Donald Trump has made opposition to multilateral trade deals like the North American Free Trade Agreement and the proposed Trans-Pacific Partnership a staple of his case against Hillary Clinton. And he quickly took the conversation there Monday.
He says she supported the former, which the U.S. entered into during her husband’s administration, and the latter, which she helped negotiate as secretary of State.
In fact, Trump argued, Clinton decided to oppose TPP only after she saw the popular response Trump was getting for his position.
But Clinton has maintained she opposes TPP, a position she has been forced to reiterate with greater clarity.
“I will stop any trade deal that kills jobs or holds down wages — including the Trans-Pacific Partnership,” she said at a campaign stop in Ohio in August. “I oppose it now, I’ll oppose it after the election, and I’ll oppose it as president.”
So did Clinton flip on TPP? Context is key.
The deal would be the largest multilateral trade agreement ever negotiated, involving the U.S., emerging economies such as Vietnam and traditional trading partners including Japan, Canada and Mexico. It’s a major priority for the Obama administration, which sees the deal as key to cementing the president’s so-called pivot to the Asia-Pacific region. Obama hopes to persuade lawmakers to ratify it before year’s end, but Clinton’s opposition now exemplifies the political difficulty.
As a member of the Obama Cabinet in his first term, Clinton carried out the president’s priorities. Speaking on a trip to Australia in 2012 as negotiators from the partner nations were still deep in negotiations, she outlined the goals for it.
“This TPP sets the gold standard in trade agreements to open free, transparent, fair trade, the kind of environment that has the rule of law and a level playing field,” she said then. “And when negotiated, this agreement will cover 40% of the world's total trade and build in strong protections for workers and the environment. That's key because we know from experience, and of course research proves it, that respecting workers' rights leads to positive long-term economic outcomes, better jobs with higher wages and safer working conditions.”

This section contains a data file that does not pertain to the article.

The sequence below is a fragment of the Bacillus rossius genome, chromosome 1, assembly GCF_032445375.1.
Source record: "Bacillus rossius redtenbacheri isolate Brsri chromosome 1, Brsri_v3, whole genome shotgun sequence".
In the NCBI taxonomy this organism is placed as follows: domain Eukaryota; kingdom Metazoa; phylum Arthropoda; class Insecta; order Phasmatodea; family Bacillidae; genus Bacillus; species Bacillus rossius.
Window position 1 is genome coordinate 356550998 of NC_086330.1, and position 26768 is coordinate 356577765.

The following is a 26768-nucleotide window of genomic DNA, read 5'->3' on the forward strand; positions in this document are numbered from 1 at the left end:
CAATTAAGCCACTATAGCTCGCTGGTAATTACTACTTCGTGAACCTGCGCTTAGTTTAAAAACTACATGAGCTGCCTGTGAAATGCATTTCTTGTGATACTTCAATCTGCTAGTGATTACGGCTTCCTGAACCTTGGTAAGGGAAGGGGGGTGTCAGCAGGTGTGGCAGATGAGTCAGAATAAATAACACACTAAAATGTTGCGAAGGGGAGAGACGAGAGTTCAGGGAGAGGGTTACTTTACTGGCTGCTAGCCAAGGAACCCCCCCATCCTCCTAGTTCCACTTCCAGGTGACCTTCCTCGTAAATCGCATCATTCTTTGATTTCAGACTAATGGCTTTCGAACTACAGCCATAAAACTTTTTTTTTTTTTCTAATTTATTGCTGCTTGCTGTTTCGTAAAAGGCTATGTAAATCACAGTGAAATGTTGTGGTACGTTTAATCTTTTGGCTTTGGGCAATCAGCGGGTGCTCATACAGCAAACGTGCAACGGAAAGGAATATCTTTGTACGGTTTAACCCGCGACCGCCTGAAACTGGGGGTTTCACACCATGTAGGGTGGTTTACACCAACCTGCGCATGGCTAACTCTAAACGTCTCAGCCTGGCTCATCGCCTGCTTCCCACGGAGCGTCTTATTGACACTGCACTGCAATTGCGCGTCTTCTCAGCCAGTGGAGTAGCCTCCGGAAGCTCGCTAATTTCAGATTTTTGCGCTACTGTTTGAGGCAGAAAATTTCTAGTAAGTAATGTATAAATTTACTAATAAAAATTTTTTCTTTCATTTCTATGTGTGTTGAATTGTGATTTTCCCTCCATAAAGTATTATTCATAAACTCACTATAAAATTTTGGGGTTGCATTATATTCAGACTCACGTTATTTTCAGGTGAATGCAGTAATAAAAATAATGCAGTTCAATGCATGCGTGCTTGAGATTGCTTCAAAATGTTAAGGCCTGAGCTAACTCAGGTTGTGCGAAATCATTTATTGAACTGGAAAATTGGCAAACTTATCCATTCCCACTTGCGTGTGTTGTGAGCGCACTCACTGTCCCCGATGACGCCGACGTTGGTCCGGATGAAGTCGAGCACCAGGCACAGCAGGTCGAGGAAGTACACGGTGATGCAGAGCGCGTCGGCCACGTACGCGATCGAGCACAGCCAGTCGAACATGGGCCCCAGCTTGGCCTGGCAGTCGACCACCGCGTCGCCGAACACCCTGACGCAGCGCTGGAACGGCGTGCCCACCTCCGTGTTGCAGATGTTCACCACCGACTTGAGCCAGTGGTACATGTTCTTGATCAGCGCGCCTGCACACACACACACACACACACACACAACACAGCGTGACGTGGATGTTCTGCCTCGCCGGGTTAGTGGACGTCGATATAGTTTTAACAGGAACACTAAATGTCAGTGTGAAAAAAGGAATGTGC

After she left the Obama administration, Clinton’s rhetoric shifted more to express her own views. In her 2014 memoir, “Hard Choices,” she wrote about the administration’s renewed engagement with Vietnam and said the TPP was “one of our most important tools” for doing so.
“Our country has learned the hard way over the past several decades that globalization and the expansion of international trade brings costs as well as benefits,” she wrote, while noting that she and Obama had both promised in the 2008 campaign to pursue “smarter, fairer trade agreements.”
“Because TPP negotiations are still ongoing, it makes sense to reserve judgment until we can evaluate the final agreement,” she added. “It’s safe to say that the TPP won’t be perfect … but its higher standards, if implemented and enforced, should benefit American businesses and workers.”
Final negotiations on the deal concluded in October 2015, just as the scope of the challenge Clinton faced in the Democratic primaries became clearer. Her main rival, Vermont Sen. Bernie Sanders, quickly vowed to block the deal. Clinton ultimately stated her opposition after taking time to study it.
“I still believe in the goal of a strong and fair trade agreement in the Pacific as part of a broader strategy both at home and abroad, just as I did when I was secretary of State,” she said in a statement. “But the bar here is very high and, based on what I have seen, I don't believe this agreement has met it.”
As a senator, Clinton voted against the only multilateral trade agreement that was considered during her tenure: the Central American Free Trade Agreement. She did support separate bilateral agreements with Chile, Singapore, Australia, Morocco, Bahrain and Oman, according to Politifact.
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